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Quisquis and quicumque are both described as indefinite (or generic) relative pronouns, and are both defined in dictionaries as "whoever, everyone who...". Is there any difference at all between the two pronouns -- functionally, or in terms of idiom or period?

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    Constituent Syntax, by Philip Baldi, seems to answer this question in an extended passage beginning on pp. 105, but unfortunately pp. 106-7 and 113-4, so I'm not able to use it to answer your question. – Joel Derfner Mar 1 '16 at 20:41
  • @JoelDerfner Thanks. Baldi does say (105) that traditional grammars claim that quisquis is generally substantival, quicumque adjectival (which has been my assumption too), but then goes on to say that things are more complicated... (Btw I think your comment is missing something like "are not available for Google preview".) From reading around the hidden pages my guess is that Baldi thinks quisquis is about irrelevance/free choice of referent while quicumque is about universality (all things such that...), but that the uses start to merge already in Cicero's time. – TKR Mar 1 '16 at 21:32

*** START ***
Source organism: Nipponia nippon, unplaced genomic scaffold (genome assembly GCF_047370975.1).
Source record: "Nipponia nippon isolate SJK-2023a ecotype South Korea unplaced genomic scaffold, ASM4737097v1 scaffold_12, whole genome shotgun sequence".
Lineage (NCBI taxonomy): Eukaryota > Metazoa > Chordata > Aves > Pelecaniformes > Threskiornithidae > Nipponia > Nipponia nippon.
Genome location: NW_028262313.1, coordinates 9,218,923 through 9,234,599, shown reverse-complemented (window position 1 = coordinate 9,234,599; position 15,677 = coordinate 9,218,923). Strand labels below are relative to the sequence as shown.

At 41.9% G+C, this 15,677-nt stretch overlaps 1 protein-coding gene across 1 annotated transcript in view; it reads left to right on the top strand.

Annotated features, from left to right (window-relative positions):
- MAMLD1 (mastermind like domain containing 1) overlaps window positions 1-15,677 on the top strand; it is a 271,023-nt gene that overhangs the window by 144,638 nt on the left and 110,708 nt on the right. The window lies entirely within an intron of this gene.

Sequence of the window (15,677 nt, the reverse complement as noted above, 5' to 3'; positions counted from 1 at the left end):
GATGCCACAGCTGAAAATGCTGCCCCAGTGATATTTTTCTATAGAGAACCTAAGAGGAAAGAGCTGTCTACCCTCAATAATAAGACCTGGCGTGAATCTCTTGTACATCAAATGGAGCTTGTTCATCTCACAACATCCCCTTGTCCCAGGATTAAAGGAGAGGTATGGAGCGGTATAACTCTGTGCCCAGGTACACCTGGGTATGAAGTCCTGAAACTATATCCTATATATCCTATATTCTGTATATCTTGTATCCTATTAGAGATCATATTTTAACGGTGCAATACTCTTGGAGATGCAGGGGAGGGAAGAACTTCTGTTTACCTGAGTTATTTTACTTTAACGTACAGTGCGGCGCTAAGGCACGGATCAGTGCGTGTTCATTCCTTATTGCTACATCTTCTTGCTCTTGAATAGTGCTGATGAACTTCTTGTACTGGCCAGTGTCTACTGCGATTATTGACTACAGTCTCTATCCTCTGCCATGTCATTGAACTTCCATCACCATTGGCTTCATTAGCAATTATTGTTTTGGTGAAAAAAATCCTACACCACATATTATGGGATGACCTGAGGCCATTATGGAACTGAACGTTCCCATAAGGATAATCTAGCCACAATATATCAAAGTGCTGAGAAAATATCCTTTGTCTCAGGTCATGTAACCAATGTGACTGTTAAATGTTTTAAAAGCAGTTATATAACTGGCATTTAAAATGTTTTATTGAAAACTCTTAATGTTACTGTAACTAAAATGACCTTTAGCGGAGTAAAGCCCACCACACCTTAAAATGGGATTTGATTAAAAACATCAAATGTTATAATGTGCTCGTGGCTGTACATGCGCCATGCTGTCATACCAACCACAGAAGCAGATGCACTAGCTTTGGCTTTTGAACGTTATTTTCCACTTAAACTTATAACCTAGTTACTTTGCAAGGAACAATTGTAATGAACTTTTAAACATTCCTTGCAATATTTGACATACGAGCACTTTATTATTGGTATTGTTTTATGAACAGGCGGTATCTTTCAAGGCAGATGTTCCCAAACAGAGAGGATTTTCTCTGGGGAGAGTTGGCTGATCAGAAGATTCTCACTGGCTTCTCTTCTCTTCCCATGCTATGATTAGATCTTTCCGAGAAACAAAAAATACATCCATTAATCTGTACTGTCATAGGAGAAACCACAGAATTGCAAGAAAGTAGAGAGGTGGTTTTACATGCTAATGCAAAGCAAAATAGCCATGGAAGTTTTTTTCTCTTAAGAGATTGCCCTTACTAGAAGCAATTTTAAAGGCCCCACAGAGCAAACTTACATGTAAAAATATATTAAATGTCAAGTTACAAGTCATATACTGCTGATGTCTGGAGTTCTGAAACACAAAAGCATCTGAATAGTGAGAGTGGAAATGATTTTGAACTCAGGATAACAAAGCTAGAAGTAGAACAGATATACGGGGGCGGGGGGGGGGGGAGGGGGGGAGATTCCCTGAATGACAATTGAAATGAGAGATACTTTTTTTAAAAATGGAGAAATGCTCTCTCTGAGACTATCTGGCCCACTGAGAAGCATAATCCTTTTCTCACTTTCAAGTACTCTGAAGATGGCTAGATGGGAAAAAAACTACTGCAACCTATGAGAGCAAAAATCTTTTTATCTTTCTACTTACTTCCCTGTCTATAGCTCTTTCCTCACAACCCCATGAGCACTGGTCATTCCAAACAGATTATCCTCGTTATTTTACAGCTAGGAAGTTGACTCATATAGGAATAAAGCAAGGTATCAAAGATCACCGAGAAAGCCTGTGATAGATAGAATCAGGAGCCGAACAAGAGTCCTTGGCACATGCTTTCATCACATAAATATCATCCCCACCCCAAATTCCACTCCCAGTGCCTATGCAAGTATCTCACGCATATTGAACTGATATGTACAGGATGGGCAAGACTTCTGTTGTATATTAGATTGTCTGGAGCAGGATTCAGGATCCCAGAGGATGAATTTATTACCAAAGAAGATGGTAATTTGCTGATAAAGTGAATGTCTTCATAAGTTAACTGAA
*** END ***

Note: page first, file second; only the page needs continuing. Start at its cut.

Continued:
• Okay, it turns out it's a chapter in volume 3 of Constituent Syntax, which is a collection edited by Philip Baldi. The article itself is called "Quantification" and is by Alessandra Bertocchi, Mirka Maraldi, and Anna Orlandini. Unfortunately, I can't make hide or hair of it. I'll email it to you if you like. – Joel Derfner Mar 1 '16 at 22:23
  • @JoelDerfner Actually I would like to read that! My email is tkrstackexchange at gmail.com. Thanks! – TKR Mar 2 '16 at 3:22
  • Okay, after taking some time away and coming back to it, I get a pretty clear understanding that Bertocchi, Maraldi, and Orlandini say that before Cicero, "quicumque" usually means "all, every," but that in Cicero it begins to overlap with "quisquis" in meaning "whoever." – Joel Derfner Mar 10 '16 at 12:36
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Well, according to Gildersleeve, p. 59, quisquis is a noun and quicumque is an adjective.

Quisquis is occasionally used as an adjective, but not in classical Latin. Occasionally, also, but rarely in Cicero, it is used for quisque, quidque.

The fact that he says this (while saying nothing in the same vein about quicumque) suggests to me that the reverse is not true—that, in fact, quicumque is used as both an adjective and a noun.

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